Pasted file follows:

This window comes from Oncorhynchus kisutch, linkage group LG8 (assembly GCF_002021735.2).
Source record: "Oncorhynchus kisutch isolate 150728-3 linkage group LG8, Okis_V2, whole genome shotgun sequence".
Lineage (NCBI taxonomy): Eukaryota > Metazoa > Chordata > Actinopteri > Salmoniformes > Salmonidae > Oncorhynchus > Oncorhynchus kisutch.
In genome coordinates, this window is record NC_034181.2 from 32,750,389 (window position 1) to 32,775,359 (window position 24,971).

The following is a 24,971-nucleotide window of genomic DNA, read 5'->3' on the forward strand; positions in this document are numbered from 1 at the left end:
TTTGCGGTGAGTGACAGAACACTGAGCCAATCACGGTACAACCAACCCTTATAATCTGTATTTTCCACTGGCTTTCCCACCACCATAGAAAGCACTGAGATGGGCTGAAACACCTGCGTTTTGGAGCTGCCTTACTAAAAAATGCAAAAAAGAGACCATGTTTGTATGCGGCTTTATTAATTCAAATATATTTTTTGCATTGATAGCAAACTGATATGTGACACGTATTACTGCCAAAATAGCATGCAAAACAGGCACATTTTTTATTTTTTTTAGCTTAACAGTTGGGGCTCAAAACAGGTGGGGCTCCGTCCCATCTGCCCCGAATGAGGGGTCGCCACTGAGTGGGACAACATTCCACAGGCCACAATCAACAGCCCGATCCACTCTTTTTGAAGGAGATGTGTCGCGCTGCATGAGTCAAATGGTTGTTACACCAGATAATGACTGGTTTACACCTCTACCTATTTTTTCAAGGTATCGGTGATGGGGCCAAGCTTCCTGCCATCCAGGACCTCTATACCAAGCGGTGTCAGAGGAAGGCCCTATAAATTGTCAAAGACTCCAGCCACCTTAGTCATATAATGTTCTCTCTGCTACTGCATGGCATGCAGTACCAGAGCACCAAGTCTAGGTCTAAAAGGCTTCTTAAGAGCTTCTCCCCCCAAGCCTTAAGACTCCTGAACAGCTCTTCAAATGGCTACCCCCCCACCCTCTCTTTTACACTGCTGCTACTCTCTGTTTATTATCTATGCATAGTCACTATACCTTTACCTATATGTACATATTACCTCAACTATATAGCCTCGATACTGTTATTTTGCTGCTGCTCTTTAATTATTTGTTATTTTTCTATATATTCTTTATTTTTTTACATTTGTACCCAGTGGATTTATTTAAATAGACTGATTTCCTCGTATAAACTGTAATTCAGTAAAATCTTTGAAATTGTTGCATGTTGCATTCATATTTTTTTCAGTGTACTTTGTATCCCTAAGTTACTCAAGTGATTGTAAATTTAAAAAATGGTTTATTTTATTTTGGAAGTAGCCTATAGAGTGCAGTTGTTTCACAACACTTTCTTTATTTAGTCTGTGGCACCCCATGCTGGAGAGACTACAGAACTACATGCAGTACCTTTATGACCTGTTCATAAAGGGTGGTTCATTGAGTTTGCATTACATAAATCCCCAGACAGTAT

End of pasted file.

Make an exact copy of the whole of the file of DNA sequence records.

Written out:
This window comes from Oncorhynchus kisutch, linkage group LG8 (assembly GCF_002021735.2).
Source record: "Oncorhynchus kisutch isolate 150728-3 linkage group LG8, Okis_V2, whole genome shotgun sequence".
Lineage (NCBI taxonomy): Eukaryota > Metazoa > Chordata > Actinopteri > Salmoniformes > Salmonidae > Oncorhynchus > Oncorhynchus kisutch.
In genome coordinates, this window is record NC_034181.2 from 32,750,389 (window position 1) to 32,775,359 (window position 24,971).

The following is a 24,971-nucleotide window of genomic DNA, read 5'->3' on the forward strand; positions in this document are numbered from 1 at the left end:
TTTGCGGTGAGTGACAGAACACTGAGCCAATCACGGTACAACCAACCCTTATAATCTGTATTTTCCACTGGCTTTCCCACCACCATAGAAAGCACTGAGATGGGCTGAAACACCTGCGTTTTGGAGCTGCCTTACTAAAAAATGCAAAAAAGAGACCATGTTTGTATGCGGCTTTATTAATTCAAATATATTTTTTGCATTGATAGCAAACTGATATGTGACACGTATTACTGCCAAAATAGCATGCAAAACAGGCACATTTTTTATTTTTTTTAGCTTAACAGTTGGGGCTCAAAACAGGTGGGGCTCCGTCCCATCTGCCCCGAATGAGGGGTCGCCACTGAGTGGGACAACATTCCACAGGCCACAATCAACAGCCCGATCCACTCTTTTTGAAGGAGATGTGTCGCGCTGCATGAGTCAAATGGTTGTTACACCAGATAATGACTGGTTTACACCTCTACCTATTTTTTCAAGGTATCGGTGATGGGGCCAAGCTTCCTGCCATCCAGGACCTCTATACCAAGCGGTGTCAGAGGAAGGCCCTATAAATTGTCAAAGACTCCAGCCACCTTAGTCATATAATGTTCTCTCTGCTACTGCATGGCATGCAGTACCAGAGCACCAAGTCTAGGTCTAAAAGGCTTCTTAAGAGCTTCTCCCCCCAAGCCTTAAGACTCCTGAACAGCTCTTCAAATGGCTACCCCCCCACCCTCTCTTTTACACTGCTGCTACTCTCTGTTTATTATCTATGCATAGTCACTATACCTTTACCTATATGTACATATTACCTCAACTATATAGCCTCGATACTGTTATTTTGCTGCTGCTCTTTAATTATTTGTTATTTTTCTATATATTCTTTATTTTTTTACATTTGTACCCAGTGGATTTATTTAAATAGACTGATTTCCTCGTATAAACTGTAATTCAGTAAAATCTTTGAAATTGTTGCATGTTGCATTCATATTTTTTTCAGTGTACTTTGTATCCCTAAGTTACTCAAGTGATTGTAAATTTAAAAAATGGTTTATTTTATTTTGGAAGTAGCCTATAGAGTGCAGTTGTTTCACAACACTTTCTTTATTTAGTCTGTGGCACCCCATGCTGGAGAGACTACAGAACTACATGCAGTACCTTTATGACCTGTTCATAAAGGGTGGTTCATTGAGTTTGCATTACATAAATCCCCAGACAGTAT